Prayer in the Pentateuch Part 3 -- By: L. Paul Moore, Jr.

Journal: Bibliotheca Sacra
Volume: BSAC 099:393 (Jan 1942)
Article: Prayer in the Pentateuch Part 3
Author: L. Paul Moore, Jr.

Prayer in the Pentateuch
Part 3

L. Paul Moore, Jr.

(Concluded from the October-December Number, 1941)

Discipline for Prayer

Although there were certain prayers which we find the individual offering, during this time of the Pentateuch, yet we would notice that the position of a mediator was very prominent. This we feel should be noticed, before we proceed to examine the course of discipline to which the Israelite had to submit if his prayers were to be answered.

Moses told the second generation of those that had come out of Egypt, “I stood between Jehovah and you at that time [i.e., the day when the Mosaic covenant was made at Horeb], to show you the word of Jehovah: for ye were afraid because of the fire, and went not up into the mount” (Deut 5:5). And it had been thus during the entire period of wandering in the wilderness, for we find that when the Israelites had to compass the land of Edom because of the animosity of the descendants of Esau, they spake against God, and God sent fiery serpents into their midst, and much people died. Then we read: “And the people came to Moses, and said, We have sinned, because we have spoken against Jehovah, and against thee; pray unto Jehovah, that he take away the serpents from us. And Moses prayed for the people” (Num 21:7).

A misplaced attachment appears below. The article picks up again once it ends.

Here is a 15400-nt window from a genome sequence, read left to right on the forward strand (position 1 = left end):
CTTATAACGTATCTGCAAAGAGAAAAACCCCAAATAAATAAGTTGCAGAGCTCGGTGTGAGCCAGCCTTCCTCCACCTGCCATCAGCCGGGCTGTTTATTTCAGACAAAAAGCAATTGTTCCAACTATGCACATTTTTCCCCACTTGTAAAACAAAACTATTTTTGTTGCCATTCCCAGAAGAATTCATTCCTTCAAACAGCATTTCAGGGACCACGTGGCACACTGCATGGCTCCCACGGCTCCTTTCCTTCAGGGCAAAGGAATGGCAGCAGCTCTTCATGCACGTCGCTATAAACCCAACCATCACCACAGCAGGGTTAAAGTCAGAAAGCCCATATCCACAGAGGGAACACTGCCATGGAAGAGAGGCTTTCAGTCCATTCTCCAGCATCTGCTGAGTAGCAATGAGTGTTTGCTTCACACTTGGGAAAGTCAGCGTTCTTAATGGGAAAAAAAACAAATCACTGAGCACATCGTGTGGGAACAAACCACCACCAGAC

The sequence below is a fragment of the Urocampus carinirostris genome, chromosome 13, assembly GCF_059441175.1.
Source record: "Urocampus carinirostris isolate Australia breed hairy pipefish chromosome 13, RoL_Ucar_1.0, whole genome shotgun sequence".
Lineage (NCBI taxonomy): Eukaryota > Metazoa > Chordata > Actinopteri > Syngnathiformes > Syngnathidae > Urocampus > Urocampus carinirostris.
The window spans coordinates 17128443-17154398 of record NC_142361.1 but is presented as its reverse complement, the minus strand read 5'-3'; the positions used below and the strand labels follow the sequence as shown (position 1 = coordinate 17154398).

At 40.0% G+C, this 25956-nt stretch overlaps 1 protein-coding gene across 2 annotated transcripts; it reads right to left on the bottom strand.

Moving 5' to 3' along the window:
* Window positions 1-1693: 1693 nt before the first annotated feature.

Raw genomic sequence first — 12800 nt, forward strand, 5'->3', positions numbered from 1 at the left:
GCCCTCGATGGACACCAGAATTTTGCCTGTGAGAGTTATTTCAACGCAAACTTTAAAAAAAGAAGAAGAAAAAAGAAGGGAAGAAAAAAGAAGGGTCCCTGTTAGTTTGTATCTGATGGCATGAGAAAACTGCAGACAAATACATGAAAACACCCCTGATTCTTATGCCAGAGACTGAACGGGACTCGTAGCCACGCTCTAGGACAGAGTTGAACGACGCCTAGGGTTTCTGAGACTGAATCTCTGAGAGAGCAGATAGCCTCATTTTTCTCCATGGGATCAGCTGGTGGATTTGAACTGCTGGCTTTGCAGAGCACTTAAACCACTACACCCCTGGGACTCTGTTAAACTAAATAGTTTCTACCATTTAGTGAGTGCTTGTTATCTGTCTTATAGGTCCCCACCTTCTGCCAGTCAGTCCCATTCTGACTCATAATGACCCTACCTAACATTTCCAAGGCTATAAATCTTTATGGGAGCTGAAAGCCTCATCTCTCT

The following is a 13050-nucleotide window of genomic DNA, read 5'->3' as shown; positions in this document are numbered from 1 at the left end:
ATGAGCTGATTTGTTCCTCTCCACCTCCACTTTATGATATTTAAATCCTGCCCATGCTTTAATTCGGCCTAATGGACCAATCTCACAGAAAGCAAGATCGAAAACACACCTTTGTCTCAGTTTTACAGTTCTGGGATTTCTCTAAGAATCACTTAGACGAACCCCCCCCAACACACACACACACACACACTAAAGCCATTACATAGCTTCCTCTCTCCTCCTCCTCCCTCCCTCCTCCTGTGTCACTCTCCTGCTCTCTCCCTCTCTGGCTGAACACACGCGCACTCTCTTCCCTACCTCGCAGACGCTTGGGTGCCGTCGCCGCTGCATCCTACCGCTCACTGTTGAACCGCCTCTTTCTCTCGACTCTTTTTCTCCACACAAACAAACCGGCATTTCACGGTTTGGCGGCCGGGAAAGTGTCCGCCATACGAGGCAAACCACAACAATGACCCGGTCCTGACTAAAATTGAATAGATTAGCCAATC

We do not remark here especially that God did not answer Moses’ prayer in the way the people expected Him to. He rather instructed Moses to make a brazen serpent, that they who would look might live. But we do remark here that the people came to Moses as their mediator, fully

persuaded that he had direct access to God, and that God would give him an answer of peace.

We have already noticed how God instructed Abimelech to request Abraham to pray for him, if he would be healed of his sin (see Gen 20:7, 17). Likewise, on more than one occasion, Pharoah pleaded with Moses and Aaron, and said to them “Entreat Jehovah....entreat for me” (Exod 8:8, 28). And Moses, with fine humility replied, “Have thou this glory over me” (Exod 8:9). But before he would act as mediator for Pharoah he wanted a promise from Pharoah’s lips as to a definite time upon which he would release Israel from their bondage. And Pharoah, with all the mock-sincerity of a Gentile ruler, said, “Against to-morrow.” Nevertheless, to prove his word, Moses cried unto Jeho...

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